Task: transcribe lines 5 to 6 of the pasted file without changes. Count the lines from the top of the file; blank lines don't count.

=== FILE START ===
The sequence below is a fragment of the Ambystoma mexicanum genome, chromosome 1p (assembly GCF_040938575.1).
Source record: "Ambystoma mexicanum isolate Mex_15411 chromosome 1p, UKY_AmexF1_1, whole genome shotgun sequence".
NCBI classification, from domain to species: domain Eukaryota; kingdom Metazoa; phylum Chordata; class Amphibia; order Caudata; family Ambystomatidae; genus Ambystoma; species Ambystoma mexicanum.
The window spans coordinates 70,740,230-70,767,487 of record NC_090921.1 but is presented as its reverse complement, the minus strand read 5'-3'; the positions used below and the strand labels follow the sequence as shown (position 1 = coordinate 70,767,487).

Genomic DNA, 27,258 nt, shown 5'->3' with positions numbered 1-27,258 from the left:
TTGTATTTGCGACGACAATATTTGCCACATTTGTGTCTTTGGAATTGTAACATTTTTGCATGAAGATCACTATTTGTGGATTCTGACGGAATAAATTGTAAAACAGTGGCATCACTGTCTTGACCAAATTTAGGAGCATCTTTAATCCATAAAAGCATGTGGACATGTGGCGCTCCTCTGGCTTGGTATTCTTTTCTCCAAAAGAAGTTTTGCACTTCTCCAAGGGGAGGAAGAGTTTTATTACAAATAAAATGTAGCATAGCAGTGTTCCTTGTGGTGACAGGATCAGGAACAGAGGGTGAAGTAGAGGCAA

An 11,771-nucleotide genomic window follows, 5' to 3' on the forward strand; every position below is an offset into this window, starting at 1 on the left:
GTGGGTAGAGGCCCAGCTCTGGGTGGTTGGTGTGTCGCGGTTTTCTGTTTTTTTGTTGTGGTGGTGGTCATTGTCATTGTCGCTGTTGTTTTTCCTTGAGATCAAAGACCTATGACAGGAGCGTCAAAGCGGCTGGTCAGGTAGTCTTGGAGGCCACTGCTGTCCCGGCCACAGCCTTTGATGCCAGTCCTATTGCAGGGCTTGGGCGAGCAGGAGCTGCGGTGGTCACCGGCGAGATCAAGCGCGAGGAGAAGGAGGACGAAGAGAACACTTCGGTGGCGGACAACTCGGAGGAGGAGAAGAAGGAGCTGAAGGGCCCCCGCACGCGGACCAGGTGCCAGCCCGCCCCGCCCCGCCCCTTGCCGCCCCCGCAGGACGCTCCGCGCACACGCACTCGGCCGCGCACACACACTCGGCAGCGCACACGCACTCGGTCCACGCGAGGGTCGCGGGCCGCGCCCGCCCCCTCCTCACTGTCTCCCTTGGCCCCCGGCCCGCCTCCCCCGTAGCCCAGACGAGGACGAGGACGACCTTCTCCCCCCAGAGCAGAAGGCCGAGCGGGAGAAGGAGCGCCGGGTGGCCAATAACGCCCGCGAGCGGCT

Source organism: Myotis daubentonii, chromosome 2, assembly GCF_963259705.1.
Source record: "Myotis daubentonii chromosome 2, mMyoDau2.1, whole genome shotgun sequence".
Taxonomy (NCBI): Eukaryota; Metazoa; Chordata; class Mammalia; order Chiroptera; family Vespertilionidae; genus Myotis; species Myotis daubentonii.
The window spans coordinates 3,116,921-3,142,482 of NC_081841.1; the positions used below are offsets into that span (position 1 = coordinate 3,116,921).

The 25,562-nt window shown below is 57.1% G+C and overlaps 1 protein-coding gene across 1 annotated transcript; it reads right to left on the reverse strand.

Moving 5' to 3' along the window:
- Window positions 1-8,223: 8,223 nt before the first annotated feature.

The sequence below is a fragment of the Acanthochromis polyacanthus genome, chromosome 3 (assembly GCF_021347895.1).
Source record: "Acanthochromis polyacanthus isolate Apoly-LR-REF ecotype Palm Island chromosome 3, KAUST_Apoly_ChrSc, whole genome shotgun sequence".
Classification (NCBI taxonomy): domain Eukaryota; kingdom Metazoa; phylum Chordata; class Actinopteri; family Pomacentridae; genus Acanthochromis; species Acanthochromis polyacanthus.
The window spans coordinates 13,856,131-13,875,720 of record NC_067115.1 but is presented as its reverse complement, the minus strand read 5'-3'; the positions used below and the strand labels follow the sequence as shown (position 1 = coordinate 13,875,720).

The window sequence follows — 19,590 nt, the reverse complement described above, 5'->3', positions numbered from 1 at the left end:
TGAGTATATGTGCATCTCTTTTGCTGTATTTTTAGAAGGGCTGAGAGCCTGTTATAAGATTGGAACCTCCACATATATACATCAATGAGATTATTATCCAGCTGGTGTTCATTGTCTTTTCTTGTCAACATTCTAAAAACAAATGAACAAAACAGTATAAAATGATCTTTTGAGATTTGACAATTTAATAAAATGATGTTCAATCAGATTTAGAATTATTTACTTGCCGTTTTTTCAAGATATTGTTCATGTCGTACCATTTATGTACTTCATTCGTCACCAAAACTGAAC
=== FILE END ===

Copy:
Genomic DNA, 27,258 nt, shown 5'->3' with positions numbered 1-27,258 from the left:
TTGTATTTGCGACGACAATATTTGCCACATTTGTGTCTTTGGAATTGTAACATTTTTGCATGAAGATCACTATTTGTGGATTCTGACGGAATAAATTGTAAAACAGTGGCATCACTGTCTTGACCAAATTTAGGAGCATCTTTAATCCATAAAAGCATGTGGACATGTGGCGCTCCTCTGGCTTGGTATTCTTTTCTCCAAAAGAAGTTTTGCACTTCTCCAAGGGGAGGAAGAGTTTTATTACAAATAAAATGTAGCATAGCAGTGTTCCTTGTGGTGACAGGATCAGGAACAGAGGGTGAAGTAGAGGCAA